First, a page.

Testing underpins the entire medical device development process. It provides the tangible evidence of device efficacy and safety. Testing generally begins with a reasonably ad hoc approach in Phase Zero for proof of concept and then shifts to a more formalized testing strategy to address safety and efficacy. At this point in time, product definition has matured to include the identification of specifications for the device to be tested. The following is a brief overview of a systematic approach to device testing, from laying the groundwork to writing the final report.
Establish the groundwork
It starts with the rationale for testing the device. What is the current objective of the device? Is it going to be used for an animal trial, clinical trial or regulatory submission? The end use of the device has the largest influence on the testing requirements. These may include standardized testing, custom testing protocols or simplified testing strategies of standardized tests (pre-compliance testing). A comprehensive review of applicable medical device standards should be performed to determine testing requirements and methods. Now is a good time to involve your Regulatory Affairs & Quality Assurance (RA/QA) representatives. They can help identify any specific regulatory and/or quality requirements for your device to ensure your design and testing plan addresses the requirements. Work with them to determine specific institutional review board requirements for clinical studies. For regulatory submissions that have unique testing requirements, consider the merits of pre-submission meetings to highlight gaps and increase confidence in your approach.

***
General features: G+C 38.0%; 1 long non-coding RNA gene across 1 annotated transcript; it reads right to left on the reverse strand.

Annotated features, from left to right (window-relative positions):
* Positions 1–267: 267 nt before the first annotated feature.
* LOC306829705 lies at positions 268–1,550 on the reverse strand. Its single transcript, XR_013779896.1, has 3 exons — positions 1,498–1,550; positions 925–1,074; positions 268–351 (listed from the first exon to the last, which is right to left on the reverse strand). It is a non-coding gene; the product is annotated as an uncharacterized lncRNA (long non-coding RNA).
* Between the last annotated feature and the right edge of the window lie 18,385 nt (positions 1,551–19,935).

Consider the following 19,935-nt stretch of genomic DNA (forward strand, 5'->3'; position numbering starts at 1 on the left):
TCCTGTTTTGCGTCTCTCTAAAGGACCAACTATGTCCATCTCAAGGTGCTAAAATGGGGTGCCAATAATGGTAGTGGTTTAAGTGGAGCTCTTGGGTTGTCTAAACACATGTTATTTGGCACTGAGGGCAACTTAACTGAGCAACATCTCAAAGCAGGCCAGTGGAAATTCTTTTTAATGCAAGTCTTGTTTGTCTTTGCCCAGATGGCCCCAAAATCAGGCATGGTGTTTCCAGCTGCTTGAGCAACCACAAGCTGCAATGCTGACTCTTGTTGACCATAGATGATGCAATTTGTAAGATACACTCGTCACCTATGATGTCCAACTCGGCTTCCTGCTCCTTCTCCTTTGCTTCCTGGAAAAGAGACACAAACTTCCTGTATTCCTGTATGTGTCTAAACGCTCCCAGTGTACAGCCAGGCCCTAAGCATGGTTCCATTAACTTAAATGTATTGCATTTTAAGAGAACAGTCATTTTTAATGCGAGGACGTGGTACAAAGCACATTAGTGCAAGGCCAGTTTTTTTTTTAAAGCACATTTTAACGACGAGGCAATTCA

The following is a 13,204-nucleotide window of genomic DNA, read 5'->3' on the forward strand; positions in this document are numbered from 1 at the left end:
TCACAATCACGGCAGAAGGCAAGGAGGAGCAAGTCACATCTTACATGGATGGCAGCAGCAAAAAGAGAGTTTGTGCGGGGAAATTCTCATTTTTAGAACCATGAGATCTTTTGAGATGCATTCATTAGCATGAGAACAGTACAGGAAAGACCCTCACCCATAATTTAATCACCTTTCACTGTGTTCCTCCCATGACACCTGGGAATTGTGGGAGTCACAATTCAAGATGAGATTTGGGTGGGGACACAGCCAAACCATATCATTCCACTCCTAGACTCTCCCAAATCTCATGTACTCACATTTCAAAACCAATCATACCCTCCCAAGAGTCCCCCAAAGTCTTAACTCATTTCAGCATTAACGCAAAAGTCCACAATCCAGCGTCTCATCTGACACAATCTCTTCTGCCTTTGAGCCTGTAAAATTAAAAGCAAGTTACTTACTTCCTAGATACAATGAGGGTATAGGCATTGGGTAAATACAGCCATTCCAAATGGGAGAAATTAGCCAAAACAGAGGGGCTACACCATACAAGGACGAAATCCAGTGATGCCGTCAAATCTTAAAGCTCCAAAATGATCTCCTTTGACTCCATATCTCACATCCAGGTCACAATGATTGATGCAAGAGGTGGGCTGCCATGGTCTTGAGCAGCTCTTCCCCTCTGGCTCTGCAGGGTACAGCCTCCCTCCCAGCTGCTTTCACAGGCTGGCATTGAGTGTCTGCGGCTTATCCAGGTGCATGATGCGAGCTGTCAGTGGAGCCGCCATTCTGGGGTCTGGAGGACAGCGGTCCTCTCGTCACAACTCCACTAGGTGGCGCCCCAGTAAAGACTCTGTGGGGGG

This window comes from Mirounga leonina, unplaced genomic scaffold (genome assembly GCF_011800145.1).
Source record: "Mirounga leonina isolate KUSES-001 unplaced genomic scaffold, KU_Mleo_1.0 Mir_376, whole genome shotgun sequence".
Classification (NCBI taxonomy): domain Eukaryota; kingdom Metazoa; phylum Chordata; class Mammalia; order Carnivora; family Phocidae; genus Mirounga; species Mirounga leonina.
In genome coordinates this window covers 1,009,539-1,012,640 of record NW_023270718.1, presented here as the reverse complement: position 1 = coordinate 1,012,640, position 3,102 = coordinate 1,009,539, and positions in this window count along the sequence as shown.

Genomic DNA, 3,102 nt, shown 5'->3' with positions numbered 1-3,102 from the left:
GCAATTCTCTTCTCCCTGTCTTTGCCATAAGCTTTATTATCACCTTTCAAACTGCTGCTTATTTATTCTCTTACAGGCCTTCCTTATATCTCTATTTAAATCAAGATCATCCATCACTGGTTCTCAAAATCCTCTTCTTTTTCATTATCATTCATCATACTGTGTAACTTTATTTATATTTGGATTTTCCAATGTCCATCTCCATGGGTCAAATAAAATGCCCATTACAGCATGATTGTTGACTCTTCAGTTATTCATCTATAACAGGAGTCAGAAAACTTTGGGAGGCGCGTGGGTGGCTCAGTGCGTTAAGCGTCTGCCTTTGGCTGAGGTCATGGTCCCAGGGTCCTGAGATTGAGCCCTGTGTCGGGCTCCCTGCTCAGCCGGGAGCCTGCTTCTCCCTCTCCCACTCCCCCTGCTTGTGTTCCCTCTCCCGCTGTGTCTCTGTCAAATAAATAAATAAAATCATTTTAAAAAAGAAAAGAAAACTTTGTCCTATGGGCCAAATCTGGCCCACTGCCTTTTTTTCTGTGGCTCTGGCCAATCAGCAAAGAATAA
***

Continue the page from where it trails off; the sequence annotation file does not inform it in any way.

Once the ground work for your testing strategy has been established, a strategic plan can be generated including resourcing requirements, identification of testing equipment/materials and schedule creation. The strategic plan considers the following: